One of the more successful spikers on my team was Shayne DeSatnick, 19, of Brockton. A former home-schooler who started taking college courses early, he recently graduated from Curry College in Milton. He didn’t play at school because Curry didn’t have a men’s team, he said, but he enjoys playing at the Y, where he learned the game about five years ago.
“I just think it’s fun,” he said. “It’s good exercise, too, for us lazy people that want to do something to exercise.”
DeSatnick plays at the East Bridgewater YMCA as well. Games take place at various Y locations south of Boston several nights a week, allowing players to squeeze in plenty of activity if they are willing to drive. Among the Old Colony Ys, Brockton hosts games Mondays and Wednesdays, East Bridgewater Thursdays and Sundays, and Stoughton on Tuesdays. The Stoughton game will switch to Wednesdays as of June 27.
Volleyball is also listed in program guides for the Old Colony YMCA in Middleborough and the Gleason Family YMCA in Wareham, which is part of YMCA Southcoast.
Farther north, the Quincy branch of the South Shore YMCA hosts recreational volleyball on Wednesdays and Sundays and plans to begin a competitive men’s league in June. Most pick-up games are co-ed.
Nonmembers are welcome at the Y games for a fee, generally $5 to $10 per day depending on your age and location. Members play free at the Old Colony Ys and pay a small fee in Quincy.
The YMCA has a long history with volleyball — longer than anyone else. William G. Morgan invented the game at the Holyoke Y in 1895. According to USA Volleyball, Morgan created the game, briefly called mintonette, as a sport for businessmen that would require less physical contact than basketball. An observer saw the teams volleying the ball back and forth and suggested the new name.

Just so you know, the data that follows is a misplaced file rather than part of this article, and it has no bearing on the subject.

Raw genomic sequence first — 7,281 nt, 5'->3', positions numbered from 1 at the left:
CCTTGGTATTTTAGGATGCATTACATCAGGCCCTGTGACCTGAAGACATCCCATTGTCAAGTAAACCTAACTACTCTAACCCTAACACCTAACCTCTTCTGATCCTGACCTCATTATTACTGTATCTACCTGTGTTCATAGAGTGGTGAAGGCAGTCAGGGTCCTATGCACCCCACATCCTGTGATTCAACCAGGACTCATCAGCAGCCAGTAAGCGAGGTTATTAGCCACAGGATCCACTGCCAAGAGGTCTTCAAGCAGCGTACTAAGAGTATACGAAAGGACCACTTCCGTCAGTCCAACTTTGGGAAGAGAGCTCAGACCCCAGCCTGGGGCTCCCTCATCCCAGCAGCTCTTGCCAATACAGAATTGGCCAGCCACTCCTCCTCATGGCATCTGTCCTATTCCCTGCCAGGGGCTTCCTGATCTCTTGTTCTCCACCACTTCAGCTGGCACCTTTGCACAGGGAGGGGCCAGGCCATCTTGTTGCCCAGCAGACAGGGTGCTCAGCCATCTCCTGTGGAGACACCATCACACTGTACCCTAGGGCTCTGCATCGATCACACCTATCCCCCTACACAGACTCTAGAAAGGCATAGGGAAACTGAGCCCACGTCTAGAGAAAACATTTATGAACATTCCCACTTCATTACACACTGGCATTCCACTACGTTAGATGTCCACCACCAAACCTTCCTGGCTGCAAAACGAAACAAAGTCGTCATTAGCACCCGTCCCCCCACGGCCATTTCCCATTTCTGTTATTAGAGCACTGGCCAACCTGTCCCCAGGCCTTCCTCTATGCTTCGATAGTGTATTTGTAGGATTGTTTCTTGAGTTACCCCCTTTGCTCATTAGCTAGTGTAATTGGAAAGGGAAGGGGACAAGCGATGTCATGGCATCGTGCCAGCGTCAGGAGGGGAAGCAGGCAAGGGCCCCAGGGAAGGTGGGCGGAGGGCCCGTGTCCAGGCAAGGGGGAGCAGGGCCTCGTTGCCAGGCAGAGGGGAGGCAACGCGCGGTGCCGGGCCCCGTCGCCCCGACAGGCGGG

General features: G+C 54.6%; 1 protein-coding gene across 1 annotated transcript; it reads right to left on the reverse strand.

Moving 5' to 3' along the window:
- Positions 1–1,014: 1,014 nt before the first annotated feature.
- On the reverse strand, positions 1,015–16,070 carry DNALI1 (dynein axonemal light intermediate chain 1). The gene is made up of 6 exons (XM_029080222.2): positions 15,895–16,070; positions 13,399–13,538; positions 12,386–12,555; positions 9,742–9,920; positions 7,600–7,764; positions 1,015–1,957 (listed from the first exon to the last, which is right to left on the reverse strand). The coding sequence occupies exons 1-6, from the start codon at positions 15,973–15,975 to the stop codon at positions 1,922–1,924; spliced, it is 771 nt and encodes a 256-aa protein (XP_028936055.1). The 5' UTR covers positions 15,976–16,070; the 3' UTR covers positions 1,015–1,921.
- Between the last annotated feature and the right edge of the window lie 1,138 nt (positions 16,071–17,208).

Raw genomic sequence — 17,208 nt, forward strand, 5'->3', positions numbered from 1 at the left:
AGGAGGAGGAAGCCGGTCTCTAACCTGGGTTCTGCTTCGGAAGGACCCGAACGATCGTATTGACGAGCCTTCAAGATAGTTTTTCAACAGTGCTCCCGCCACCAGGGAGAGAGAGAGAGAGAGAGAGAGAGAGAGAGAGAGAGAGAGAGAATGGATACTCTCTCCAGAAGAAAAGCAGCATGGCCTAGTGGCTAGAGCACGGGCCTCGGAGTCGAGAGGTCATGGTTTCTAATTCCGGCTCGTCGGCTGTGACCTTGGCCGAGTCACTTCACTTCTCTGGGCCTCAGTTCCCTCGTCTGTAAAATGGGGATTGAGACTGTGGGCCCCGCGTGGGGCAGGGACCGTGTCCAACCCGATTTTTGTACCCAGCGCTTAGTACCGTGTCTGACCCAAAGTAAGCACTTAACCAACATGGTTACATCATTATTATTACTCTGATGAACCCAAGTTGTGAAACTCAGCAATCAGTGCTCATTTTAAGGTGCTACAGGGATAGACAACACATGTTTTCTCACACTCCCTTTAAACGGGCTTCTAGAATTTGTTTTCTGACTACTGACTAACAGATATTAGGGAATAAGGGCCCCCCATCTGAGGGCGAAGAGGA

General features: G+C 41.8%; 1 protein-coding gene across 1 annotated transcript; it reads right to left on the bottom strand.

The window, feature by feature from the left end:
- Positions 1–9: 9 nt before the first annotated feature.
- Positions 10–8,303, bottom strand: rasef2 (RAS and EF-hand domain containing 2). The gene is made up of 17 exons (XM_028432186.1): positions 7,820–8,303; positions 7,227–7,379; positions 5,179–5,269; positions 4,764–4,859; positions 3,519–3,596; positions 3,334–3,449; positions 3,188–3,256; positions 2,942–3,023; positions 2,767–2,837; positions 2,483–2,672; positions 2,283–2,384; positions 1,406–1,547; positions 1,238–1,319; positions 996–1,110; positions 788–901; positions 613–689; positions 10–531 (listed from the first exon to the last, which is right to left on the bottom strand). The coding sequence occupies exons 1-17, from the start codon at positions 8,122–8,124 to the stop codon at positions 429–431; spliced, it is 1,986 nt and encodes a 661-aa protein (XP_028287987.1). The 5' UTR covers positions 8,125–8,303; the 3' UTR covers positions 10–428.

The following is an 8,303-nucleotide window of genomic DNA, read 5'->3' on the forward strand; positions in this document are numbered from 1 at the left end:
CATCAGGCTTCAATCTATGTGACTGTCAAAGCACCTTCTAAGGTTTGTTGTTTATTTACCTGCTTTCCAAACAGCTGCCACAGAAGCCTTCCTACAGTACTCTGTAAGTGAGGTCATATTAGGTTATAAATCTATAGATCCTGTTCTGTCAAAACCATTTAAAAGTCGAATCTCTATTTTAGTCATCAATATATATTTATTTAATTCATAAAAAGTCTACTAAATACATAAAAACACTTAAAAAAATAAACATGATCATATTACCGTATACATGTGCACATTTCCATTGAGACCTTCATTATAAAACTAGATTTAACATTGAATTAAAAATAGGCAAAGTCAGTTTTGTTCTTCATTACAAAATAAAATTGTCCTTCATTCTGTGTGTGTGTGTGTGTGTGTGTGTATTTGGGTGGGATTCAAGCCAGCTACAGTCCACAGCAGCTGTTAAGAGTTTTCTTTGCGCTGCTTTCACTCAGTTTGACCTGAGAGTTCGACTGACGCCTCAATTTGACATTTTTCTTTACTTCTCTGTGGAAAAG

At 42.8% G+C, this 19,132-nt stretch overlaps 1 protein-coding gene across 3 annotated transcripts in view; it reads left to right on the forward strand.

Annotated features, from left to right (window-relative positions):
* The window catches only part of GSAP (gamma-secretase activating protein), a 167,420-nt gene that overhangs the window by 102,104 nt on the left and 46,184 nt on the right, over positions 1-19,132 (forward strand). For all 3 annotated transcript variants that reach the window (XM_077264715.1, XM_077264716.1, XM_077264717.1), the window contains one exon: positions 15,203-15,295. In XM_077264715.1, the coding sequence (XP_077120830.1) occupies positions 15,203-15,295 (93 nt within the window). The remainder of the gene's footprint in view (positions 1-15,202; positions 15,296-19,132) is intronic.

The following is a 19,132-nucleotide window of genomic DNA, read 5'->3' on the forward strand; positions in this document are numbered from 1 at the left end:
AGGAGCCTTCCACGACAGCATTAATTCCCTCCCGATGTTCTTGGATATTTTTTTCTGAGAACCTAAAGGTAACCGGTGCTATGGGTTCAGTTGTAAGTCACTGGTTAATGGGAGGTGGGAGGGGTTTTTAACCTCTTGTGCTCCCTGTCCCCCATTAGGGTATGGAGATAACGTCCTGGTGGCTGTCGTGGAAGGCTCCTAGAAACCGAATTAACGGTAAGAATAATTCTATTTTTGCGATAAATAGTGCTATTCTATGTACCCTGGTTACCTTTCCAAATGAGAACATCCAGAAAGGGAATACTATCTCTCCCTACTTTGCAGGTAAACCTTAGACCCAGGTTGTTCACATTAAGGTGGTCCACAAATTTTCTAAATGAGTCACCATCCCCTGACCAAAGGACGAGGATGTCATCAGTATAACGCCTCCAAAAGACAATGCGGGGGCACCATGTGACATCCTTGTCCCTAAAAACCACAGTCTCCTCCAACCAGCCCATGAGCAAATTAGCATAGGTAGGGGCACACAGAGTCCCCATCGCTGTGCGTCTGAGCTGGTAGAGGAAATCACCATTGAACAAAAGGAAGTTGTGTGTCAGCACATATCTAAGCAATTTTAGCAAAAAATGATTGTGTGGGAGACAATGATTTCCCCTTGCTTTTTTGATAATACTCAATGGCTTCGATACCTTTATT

The game caught on quickly. By 1922, the first national YMCA championship featured 27 teams from 11 states. Six years later, the United States Volleyball Association, now USA Volleyball, was formed, and the first US open tournament broadened the field to non-YMCA teams. Volleyball debuted as an Olympic sport at the 1964 games in Tokyo.
South of Boston, the volleyball scene got a boost about six weeks ago when a new facility, MGA Sports, opened on Canton Street in Norwood. MGA has 12 courts, and owner Fabian Ardila said a May 6 tournament brought 500 players and spectators. Volleyball clubs rent the courts and the facility offers instruction to new players.
This year, New England’s only professional volleyball team, a women’s team, practiced at MGA. Dave Peixoto, commissioner of the New England Region Volleyball Association, part of USA Volleyball, said the professional team draws women from all over New England. Although only one team is professional, the association sends numerous teams to national competitions. It has 2,000 adult members and 5,000 youth members who belong to affiliated clubs, he said.
The competitive clubs sound great. Recreational, however, is more my speed.
Toward the end of the night in Brockton, Bethanney Serrano plugged her Latin and Cape Verdean dance music into the stereo system. People couldn’t help but move to the rhythm while they waited for a serve, and I was smiling. It felt like a party. This I could definitely get used to.